89. George IV Bridge, Edinburgh

A PDF version is available here.

I find Edinburgh endlessly fascinating. When I lived in Dundee it was a place for an excursion. From Exeter it is a rather harder journey, but I was there for a Future of Design Conference in April and took the chance to look again at the bridges over Cowgate, south of the old High Street.

Old Edinburgh sits on a glacial crag and tail. The very hard volcanic rock on which the castle stands has created an upstream (eastern) ramp as a narrow ridge and the High Street runs right down the ridge. Waverley station is now in the groove to the North and Cowgate to the South. I did some work on South Bridge back in the early 90s and that will (probably) feature next month. It has 17 spans. How many spans there really are in GeorgeIV I don’t know but it is, in any case, a very different bridge. The length of street which is given the name may be a clue.

Here is a view up the Cowgate towards Grassmarket. The buildings each side look perfectly normal where they face the street above and very tall from down here.


And here is the view down the slope.


I have been asked about photographing bridges for inspection records today so here is a point I made then. Much of this picture (left) is very dark and shows us nothing at all. However, even the very simple tools in Microsoft Word (go to \Format\Corrections and choose to the left of the examples offered). Provide a considerable level of enhancement (see below). We can now see more clearly that this is one span of a viaduct and there are at least two more spans to the North. Note the modest high level arch providing access to the first building and a much lower level one allowing this tiny side street to continue beneath.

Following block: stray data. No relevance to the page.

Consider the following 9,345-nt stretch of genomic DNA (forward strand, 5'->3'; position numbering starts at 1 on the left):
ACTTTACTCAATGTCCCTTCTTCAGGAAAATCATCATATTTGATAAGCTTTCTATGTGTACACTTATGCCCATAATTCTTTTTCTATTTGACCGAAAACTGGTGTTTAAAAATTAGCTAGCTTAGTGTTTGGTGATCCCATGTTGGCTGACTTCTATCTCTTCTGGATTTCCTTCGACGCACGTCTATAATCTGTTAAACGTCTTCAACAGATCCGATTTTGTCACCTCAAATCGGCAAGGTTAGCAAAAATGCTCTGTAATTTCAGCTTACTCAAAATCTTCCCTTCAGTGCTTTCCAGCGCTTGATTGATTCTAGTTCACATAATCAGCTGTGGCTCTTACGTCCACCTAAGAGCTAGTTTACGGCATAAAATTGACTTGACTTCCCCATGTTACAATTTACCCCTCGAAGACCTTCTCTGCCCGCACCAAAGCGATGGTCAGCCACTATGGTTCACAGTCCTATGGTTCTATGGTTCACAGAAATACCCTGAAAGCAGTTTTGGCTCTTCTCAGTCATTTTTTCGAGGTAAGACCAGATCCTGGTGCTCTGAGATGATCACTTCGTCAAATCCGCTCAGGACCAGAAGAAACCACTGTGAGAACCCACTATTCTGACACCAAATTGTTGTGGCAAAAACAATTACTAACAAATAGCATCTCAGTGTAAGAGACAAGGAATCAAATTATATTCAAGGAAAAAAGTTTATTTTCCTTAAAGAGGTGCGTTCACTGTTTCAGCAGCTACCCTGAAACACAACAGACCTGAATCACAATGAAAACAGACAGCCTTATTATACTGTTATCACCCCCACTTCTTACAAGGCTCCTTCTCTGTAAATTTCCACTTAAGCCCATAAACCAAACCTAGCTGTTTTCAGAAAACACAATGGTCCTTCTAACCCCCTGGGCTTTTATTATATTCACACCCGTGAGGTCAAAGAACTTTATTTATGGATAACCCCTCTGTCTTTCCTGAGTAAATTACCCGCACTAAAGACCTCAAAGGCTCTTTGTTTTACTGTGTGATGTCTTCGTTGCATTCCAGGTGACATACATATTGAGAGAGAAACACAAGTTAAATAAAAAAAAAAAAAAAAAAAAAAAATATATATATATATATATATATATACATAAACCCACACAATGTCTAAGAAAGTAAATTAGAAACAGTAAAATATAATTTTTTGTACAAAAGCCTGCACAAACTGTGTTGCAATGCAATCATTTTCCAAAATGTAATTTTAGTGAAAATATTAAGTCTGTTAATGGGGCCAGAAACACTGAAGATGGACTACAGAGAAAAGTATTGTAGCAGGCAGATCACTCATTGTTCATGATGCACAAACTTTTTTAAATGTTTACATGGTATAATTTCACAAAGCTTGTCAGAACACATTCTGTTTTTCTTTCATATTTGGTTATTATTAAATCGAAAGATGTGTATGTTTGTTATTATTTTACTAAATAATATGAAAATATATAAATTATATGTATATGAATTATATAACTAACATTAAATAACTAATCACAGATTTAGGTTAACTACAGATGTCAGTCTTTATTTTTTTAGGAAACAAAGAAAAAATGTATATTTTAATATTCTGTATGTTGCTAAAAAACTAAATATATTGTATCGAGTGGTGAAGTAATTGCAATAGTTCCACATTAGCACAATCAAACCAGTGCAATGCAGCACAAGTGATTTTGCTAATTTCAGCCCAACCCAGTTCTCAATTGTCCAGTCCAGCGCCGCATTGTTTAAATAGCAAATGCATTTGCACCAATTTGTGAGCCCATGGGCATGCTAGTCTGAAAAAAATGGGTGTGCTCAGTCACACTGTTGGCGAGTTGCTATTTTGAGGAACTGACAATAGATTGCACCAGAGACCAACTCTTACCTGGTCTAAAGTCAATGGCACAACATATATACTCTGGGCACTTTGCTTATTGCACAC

But it is when you look up that things are particularly striking. It isn’t simply an arch but a cross vault. There are diagonal ribs springing from the chamfered corners of the pier with square spanning panels between.


The stone is very dark so seeing any features is also difficult at this range, and I didn’t have the freedom to seek out details and zoom in 


Zooming the image rather than the camera shows that the camera was struggling with light levels. Pushing the centre of that image a little shows something slightly strange going on between the rib upper left in the picture and the panel above.


Looking from a different angle (below) the apparent cracks across stones in the top right rib (above) are clearer. It is also obvious that the rib stones and the web stones vary in thickness to match each other.


The photographs (rather more than shown here) were used to create the 3D model below. Click on the play button in the middle to load the model, then use the mouse to move it around. Go full screen (bottom right after loading) for best effect.

In the model, we can fly up close to the arch and see that the webs and ribs don’t fit together perfectly.

Screen capture from 3D model showing lack of fit between web and rib.

Screen capture from 3D model showing lack of fit between web and rib.

We can also get right up to the level of the crown and see that across the width of the Cowgate, the crown is roughly level, but along the length, both webs dip noticeably towards the centre. In sketchfab, the model surface can be viewed from front or back so this view is looking down on the skin of the stone. We are looking along the street here.


Turn the model through 90degrees and there is less to obstruct the view. Here the dip towards the centre is visible.


Do have a look at the model yourself and see how much extra can be extracted from a few minutes of photography.

The vault means there is a substantial opening north and south. I wonder whether that is to do with placating the original owners of the land?